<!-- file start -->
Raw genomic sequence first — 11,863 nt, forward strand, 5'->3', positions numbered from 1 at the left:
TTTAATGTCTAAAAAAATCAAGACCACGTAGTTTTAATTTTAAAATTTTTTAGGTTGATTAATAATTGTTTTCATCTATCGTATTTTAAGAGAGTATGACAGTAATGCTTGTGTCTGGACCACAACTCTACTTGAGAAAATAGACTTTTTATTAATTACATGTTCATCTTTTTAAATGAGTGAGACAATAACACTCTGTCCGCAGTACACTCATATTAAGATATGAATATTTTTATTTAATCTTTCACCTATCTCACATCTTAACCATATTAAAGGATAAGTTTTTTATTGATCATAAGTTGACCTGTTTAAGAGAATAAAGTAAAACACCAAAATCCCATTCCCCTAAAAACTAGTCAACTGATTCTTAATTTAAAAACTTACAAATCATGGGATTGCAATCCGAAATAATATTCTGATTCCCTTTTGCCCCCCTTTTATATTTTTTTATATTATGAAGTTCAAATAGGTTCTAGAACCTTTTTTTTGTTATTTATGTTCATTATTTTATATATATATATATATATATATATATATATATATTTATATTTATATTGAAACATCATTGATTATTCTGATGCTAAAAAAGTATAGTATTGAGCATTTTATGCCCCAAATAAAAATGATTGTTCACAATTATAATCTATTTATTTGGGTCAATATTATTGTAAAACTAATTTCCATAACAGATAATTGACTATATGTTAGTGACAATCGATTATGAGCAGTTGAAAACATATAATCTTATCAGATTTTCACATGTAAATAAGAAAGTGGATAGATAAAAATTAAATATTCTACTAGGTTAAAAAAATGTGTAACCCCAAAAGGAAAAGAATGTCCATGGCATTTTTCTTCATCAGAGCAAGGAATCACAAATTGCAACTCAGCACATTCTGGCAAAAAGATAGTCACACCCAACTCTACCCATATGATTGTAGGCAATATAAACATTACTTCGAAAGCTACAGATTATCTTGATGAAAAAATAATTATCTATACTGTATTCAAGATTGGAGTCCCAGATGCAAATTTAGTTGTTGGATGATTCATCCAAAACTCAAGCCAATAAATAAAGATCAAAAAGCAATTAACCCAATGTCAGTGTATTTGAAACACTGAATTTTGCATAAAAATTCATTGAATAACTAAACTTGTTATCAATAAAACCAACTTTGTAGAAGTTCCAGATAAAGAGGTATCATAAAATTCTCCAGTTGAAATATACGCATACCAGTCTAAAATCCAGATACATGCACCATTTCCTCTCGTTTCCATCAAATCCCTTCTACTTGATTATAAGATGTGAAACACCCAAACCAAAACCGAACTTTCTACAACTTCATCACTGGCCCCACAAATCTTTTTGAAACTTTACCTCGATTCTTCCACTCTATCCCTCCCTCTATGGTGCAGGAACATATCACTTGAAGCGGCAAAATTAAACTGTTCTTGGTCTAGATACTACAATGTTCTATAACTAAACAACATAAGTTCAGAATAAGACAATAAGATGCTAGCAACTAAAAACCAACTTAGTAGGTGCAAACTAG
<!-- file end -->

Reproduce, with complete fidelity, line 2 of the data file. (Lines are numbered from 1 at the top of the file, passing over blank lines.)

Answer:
TTTAATGTCTAAAAAAATCAAGACCACGTAGTTTTAATTTTAAAATTTTTTAGGTTGATTAATAATTGTTTTCATCTATCGTATTTTAAGAGAGTATGACAGTAATGCTTGTGTCTGGACCACAACTCTACTTGAGAAAATAGACTTTTTATTAATTACATGTTCATCTTTTTAAATGAGTGAGACAATAACACTCTGTCCGCAGTACACTCATATTAAGATATGAATATTTTTATTTAATCTTTCACCTATCTCACATCTTAACCATATTAAAGGATAAGTTTTTTATTGATCATAAGTTGACCTGTTTAAGAGAATAAAGTAAAACACCAAAATCCCATTCCCCTAAAAACTAGTCAACTGATTCTTAATTTAAAAACTTACAAATCATGGGATTGCAATCCGAAATAATATTCTGATTCCCTTTTGCCCCCCTTTTATATTTTTTTATATTATGAAGTTCAAATAGGTTCTAGAACCTTTTTTTTGTTATTTATGTTCATTATTTTATATATATATATATATATATATATATATATATATTTATATTTATATTGAAACATCATTGATTATTCTGATGCTAAAAAAGTATAGTATTGAGCATTTTATGCCCCAAATAAAAATGATTGTTCACAATTATAATCTATTTATTTGGGTCAATATTATTGTAAAACTAATTTCCATAACAGATAATTGACTATATGTTAGTGACAATCGATTATGAGCAGTTGAAAACATATAATCTTATCAGATTTTCACATGTAAATAAGAAAGTGGATAGATAAAAATTAAATATTCTACTAGGTTAAAAAAATGTGTAACCCCAAAAGGAAAAGAATGTCCATGGCATTTTTCTTCATCAGAGCAAGGAATCACAAATTGCAACTCAGCACATTCTGGCAAAAAGATAGTCACACCCAACTCTACCCATATGATTGTAGGCAATATAAACATTACTTCGAAAGCTACAGATTATCTTGATGAAAAAATAATTATCTATACTGTATTCAAGATTGGAGTCCCAGATGCAAATTTAGTTGTTGGATGATTCATCCAAAACTCAAGCCAATAAATAAAGATCAAAAAGCAATTAACCCAATGTCAGTGTATTTGAAACACTGAATTTTGCATAAAAATTCATTGAATAACTAAACTTGTTATCAATAAAACCAACTTTGTAGAAGTTCCAGATAAAGAGGTATCATAAAATTCTCCAGTTGAAATATACGCATACCAGTCTAAAATCCAGATACATGCACCATTTCCTCTCGTTTCCATCAAATCCCTTCTACTTGATTATAAGATGTGAAACACCCAAACCAAAACCGAACTTTCTACAACTTCATCACTGGCCCCACAAATCTTTTTGAAACTTTACCTCGATTCTTCCACTCTATCCCTCCCTCTATGGTGCAGGAACATATCACTTGAAGCGGCAAAATTAAACTGTTCTTGGTCTAGATACTACAATGTTCTATAACTAAACAACATAAGTTCAGAATAAGACAATAAGATGCTAGCAACTAAAAACCAACTTAGTAGGTGCAAACTAG